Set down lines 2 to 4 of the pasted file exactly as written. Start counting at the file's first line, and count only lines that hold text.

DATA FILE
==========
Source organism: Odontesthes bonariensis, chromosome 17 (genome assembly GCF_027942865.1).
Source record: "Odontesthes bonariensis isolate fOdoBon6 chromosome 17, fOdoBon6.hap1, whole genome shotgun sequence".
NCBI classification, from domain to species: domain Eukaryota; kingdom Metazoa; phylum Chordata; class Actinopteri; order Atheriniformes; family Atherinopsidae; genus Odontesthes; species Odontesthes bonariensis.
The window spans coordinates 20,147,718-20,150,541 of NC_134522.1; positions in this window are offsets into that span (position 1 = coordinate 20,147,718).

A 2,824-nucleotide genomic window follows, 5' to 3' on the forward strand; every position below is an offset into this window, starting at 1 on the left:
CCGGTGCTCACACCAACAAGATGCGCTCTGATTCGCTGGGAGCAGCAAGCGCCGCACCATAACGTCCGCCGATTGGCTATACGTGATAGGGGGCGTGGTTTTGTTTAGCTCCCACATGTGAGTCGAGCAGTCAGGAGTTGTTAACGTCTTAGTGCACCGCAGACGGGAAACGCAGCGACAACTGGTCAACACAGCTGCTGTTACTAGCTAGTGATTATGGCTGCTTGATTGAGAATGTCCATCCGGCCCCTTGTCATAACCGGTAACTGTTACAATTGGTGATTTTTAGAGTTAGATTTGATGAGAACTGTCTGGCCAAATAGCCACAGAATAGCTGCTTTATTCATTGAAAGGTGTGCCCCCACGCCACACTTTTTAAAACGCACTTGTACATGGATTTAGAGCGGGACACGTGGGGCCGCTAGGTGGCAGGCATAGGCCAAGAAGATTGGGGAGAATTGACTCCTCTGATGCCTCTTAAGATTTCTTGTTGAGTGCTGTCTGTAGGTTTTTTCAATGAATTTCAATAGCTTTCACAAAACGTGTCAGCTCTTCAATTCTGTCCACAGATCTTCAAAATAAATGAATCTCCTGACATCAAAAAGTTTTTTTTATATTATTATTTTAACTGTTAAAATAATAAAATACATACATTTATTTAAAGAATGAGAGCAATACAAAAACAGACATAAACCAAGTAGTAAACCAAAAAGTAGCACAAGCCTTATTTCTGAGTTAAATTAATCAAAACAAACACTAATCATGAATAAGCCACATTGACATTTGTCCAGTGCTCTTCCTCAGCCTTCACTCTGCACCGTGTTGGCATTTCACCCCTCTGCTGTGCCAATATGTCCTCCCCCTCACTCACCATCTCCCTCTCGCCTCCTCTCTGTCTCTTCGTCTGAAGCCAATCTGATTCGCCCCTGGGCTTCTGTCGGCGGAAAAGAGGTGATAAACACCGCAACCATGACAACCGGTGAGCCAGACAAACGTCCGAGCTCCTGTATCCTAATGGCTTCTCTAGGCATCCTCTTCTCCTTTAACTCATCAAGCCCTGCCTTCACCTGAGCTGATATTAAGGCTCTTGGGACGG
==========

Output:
Source record: "Odontesthes bonariensis isolate fOdoBon6 chromosome 17, fOdoBon6.hap1, whole genome shotgun sequence".
NCBI classification, from domain to species: domain Eukaryota; kingdom Metazoa; phylum Chordata; class Actinopteri; order Atheriniformes; family Atherinopsidae; genus Odontesthes; species Odontesthes bonariensis.
The window spans coordinates 20,147,718-20,150,541 of NC_134522.1; positions in this window are offsets into that span (position 1 = coordinate 20,147,718).